Third, be willing to move on in one way or another. If communication has failed, if parties simply want do their own thing, and if flexibility isn’t necessarily an option, then just move on as best you can. There are various ways that you can handle opposing storylines or RP that your character doesn’t believe, while still including some semblance of recognition for what the other person is doing. For example: You can pretend it was nothing but a greatly exaggerated rumor; you can pretend that you think the other person is utterly crazy; you can ascribe the action to nothing but “gossip;” you can have unnamed NPCs handle the situation; you can say the area in question has an alternate reality or time shift; you can put your character in a coma while it happened and he/she can’t remember any of it and construction happened so quickly that there was no sign it occurred. Finally, if there’s absolutely no way to get around anything, then just ignore it (although I think that solution applies more in a situation when someone takes control of your character rather than the environment). Like Julilee said:
Either collaborate, or squint and soft-focus. Work it out, or walk around the plot holes. There is no other possible way to deal with a free-form roleplaying community.
These are all just examples but I don’t think there’s anything wrong with a little creativity to resolve a discrepancy. It’s not the ideal solution, but I think it’s a decent one given all of the factors involved. Just make sure you're not resorting to this method right away; trying to work things out and approaching RP flexibly seems to be the better approach to start with. Things are happening throughout the real world that are dealt with in the same way — conflicting stories with various beliefs about what really happened or which version of ‘reality’ is the true version. It takes effort to work together, to be open-minded, and to be flexible in group settings. But I think it’s important so that the people who are having fun can continue to do so, and those who don’t want to be involved, don’t have to force themselves unhappily into a story or absolutely recognize events/environmental alterations that would be counter to their RP. Again, this also happens in reality.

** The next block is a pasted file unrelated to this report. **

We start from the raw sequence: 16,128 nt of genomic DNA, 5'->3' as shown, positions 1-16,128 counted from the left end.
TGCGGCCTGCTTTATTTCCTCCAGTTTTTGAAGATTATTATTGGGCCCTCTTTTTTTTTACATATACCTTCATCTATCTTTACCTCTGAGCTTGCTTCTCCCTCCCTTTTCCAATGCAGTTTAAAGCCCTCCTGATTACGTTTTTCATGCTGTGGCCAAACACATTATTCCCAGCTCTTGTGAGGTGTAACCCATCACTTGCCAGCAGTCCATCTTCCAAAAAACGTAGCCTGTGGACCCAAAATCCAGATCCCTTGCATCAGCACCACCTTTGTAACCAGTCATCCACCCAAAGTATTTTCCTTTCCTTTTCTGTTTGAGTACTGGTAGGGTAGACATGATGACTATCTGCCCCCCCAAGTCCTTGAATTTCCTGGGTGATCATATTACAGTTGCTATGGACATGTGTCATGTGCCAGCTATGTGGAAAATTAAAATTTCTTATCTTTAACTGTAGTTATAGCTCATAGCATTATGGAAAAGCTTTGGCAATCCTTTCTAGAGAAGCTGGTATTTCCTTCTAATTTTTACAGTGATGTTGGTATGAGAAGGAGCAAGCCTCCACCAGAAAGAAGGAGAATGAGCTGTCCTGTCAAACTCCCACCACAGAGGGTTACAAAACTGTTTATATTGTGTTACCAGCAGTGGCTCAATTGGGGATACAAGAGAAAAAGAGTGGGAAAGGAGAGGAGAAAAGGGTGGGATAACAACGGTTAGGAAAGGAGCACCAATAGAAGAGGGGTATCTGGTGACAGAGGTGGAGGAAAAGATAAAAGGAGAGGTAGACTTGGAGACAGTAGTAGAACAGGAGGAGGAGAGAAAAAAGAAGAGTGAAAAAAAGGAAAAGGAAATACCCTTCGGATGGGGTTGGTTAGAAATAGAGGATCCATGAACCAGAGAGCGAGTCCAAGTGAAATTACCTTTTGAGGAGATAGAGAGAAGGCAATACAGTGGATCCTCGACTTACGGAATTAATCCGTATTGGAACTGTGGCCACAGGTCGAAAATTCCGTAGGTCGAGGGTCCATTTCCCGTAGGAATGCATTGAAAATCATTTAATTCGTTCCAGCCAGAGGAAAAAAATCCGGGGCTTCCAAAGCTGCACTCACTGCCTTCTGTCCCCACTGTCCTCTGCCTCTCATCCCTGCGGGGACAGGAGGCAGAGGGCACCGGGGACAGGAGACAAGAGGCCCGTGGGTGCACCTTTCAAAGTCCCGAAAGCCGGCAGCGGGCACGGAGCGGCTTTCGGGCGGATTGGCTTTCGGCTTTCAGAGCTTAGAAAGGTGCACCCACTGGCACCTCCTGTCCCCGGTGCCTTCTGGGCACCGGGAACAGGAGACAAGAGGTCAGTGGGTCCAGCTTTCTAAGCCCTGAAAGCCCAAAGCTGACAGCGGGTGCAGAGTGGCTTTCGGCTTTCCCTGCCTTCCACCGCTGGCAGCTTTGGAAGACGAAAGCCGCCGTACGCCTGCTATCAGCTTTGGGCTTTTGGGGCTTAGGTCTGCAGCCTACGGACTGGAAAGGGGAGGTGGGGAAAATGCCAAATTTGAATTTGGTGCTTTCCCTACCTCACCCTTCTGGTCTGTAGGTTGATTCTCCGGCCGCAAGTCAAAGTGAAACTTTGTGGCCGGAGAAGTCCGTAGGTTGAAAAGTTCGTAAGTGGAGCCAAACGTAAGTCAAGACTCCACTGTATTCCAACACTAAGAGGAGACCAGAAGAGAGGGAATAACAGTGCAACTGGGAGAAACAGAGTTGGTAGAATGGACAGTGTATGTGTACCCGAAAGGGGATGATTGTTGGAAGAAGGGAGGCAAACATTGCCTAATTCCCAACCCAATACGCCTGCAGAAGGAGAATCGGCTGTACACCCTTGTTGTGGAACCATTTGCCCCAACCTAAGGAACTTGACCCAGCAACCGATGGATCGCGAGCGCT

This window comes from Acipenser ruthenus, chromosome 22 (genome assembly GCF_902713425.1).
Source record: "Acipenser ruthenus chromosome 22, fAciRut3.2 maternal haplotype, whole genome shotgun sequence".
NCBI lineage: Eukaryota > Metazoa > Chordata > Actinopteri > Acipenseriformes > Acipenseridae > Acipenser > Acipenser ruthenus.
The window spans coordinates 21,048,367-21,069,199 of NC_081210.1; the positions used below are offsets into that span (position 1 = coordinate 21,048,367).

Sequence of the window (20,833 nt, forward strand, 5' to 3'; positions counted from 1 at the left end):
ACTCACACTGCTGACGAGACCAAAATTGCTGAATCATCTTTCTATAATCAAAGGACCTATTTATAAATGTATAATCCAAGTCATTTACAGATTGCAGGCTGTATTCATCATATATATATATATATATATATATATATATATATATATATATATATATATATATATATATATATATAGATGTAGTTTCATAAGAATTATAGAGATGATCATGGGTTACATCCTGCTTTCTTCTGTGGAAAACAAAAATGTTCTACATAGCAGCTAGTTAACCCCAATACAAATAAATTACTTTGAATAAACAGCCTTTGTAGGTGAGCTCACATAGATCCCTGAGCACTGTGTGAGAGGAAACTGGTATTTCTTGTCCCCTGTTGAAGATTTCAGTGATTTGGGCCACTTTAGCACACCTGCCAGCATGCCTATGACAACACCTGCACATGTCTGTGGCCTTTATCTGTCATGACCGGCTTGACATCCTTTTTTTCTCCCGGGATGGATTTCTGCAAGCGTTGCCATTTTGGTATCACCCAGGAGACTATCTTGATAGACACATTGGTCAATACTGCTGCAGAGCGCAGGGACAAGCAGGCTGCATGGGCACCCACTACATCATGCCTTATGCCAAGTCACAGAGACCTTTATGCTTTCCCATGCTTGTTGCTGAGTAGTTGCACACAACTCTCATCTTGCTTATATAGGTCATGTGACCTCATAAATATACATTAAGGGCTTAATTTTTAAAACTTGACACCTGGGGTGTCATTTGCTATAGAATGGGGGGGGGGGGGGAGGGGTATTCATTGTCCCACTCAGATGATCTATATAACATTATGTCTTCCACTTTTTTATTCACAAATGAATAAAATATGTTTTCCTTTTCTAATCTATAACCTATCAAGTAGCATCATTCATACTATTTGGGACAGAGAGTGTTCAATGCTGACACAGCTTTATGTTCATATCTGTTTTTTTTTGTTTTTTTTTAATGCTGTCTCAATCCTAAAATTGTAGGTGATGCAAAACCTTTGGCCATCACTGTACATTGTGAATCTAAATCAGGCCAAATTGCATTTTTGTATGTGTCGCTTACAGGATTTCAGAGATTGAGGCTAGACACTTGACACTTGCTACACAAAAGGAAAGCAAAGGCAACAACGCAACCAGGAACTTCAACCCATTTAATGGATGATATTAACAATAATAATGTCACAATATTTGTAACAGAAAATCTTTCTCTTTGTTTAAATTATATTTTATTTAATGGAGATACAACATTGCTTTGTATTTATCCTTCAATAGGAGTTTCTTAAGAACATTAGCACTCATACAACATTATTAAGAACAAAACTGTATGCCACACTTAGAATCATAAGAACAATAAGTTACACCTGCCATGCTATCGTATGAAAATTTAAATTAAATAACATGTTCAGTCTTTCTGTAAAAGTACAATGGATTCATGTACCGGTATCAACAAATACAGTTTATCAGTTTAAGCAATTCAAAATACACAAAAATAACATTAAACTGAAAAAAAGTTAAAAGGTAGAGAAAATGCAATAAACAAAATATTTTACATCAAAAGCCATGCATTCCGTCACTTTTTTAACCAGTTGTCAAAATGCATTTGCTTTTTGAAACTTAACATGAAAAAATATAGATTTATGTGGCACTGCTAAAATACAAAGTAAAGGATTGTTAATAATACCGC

In the end, I think we all need to remember that there aren’t really hard and fast rules to dealing with one another. The in-game environment is just a setting — a guideline for the world in which RP takes place. It may not be wrong to alter it or impose certain understandings on the environment for the sake of RP. At the same time, it’s always helpful to gather information on how others view and deal with situations when they arise so that, if warranted, we can modify our own reactions to environmental alterations in the future.